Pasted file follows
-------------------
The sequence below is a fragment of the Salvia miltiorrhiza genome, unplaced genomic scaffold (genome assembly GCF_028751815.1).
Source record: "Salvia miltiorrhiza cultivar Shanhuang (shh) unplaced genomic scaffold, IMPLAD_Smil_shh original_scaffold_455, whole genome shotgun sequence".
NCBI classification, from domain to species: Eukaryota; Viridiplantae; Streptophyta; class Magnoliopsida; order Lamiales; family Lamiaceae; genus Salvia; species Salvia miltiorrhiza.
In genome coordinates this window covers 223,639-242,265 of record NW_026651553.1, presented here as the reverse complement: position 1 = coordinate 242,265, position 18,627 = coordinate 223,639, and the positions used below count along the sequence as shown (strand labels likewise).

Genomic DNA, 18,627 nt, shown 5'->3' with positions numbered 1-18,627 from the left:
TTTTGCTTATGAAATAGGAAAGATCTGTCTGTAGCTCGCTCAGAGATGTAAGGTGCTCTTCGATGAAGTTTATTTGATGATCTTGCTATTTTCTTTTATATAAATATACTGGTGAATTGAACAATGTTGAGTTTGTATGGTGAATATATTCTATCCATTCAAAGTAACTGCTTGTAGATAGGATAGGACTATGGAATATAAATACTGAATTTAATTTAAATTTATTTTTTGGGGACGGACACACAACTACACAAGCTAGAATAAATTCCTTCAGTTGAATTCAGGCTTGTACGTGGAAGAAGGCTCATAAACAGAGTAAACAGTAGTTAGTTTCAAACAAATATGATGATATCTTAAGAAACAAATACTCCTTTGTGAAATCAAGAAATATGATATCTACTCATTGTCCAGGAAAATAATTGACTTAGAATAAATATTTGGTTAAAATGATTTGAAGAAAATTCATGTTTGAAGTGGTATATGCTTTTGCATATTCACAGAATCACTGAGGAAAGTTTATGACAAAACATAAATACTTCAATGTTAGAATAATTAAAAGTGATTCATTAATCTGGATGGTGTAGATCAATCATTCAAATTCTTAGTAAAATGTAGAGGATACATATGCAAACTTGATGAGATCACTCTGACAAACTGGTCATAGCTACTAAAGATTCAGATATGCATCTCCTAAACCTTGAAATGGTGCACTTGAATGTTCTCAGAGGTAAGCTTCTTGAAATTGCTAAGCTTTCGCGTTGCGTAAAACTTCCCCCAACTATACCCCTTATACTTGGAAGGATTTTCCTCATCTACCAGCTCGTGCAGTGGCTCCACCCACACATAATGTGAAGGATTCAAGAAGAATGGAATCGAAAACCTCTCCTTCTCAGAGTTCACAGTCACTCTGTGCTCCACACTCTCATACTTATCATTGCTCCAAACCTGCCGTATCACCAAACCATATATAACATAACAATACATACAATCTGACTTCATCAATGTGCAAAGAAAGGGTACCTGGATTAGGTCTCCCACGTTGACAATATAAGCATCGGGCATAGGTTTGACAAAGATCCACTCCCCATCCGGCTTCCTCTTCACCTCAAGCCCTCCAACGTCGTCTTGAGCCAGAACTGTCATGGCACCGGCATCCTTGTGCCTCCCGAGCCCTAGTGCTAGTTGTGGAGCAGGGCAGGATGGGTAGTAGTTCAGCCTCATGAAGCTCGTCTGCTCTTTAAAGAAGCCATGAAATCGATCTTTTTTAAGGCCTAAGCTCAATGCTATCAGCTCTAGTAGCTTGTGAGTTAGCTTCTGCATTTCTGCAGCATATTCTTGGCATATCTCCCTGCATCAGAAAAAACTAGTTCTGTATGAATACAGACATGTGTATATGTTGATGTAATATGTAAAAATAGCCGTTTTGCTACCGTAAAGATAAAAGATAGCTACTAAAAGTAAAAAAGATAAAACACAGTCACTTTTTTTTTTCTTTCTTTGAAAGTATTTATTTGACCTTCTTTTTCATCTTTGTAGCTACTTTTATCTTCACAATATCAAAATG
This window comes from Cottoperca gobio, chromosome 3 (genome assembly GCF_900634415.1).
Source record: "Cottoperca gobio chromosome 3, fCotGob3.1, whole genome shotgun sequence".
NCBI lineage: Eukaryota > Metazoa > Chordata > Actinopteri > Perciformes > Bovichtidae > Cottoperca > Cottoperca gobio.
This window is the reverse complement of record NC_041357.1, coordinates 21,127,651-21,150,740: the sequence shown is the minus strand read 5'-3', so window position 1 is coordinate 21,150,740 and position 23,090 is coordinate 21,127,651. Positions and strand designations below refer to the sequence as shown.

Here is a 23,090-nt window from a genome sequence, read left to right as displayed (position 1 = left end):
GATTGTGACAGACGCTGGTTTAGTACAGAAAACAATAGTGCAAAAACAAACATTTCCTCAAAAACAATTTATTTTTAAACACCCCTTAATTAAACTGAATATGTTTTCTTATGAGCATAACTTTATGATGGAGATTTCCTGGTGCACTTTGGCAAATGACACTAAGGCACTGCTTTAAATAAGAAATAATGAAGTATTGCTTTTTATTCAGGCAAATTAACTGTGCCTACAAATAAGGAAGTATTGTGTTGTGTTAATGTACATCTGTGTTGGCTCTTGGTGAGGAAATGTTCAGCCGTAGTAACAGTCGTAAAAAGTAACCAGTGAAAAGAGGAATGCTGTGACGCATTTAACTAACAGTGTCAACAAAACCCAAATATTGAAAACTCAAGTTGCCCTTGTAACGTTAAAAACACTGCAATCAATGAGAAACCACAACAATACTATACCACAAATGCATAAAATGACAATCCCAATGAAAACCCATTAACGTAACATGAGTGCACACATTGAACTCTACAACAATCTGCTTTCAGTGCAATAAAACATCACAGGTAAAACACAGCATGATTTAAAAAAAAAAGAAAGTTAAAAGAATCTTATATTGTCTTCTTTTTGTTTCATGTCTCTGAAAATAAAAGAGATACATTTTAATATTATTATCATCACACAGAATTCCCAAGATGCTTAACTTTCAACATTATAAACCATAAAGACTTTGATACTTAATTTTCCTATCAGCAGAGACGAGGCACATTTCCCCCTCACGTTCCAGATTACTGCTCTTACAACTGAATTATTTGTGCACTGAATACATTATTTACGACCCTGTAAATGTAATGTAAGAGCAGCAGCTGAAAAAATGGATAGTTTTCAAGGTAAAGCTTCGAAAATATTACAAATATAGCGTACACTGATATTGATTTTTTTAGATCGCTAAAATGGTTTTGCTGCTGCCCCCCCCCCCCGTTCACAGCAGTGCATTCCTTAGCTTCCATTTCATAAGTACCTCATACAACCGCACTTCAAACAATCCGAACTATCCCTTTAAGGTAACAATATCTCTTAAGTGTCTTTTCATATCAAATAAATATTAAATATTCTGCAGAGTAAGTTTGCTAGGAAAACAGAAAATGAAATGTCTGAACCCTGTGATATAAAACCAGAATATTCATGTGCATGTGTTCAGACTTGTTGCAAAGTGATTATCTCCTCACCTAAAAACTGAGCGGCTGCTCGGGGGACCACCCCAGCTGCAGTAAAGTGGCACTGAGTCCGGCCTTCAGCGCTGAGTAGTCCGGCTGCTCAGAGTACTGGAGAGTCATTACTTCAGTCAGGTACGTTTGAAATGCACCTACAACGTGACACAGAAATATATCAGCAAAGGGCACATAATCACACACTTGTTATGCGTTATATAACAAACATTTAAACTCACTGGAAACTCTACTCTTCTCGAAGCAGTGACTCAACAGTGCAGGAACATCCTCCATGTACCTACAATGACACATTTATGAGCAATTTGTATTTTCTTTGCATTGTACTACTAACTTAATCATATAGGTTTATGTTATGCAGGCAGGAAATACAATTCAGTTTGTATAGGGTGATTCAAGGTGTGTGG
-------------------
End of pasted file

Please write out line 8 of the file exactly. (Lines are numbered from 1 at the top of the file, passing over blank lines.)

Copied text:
Source record: "Cottoperca gobio chromosome 3, fCotGob3.1, whole genome shotgun sequence".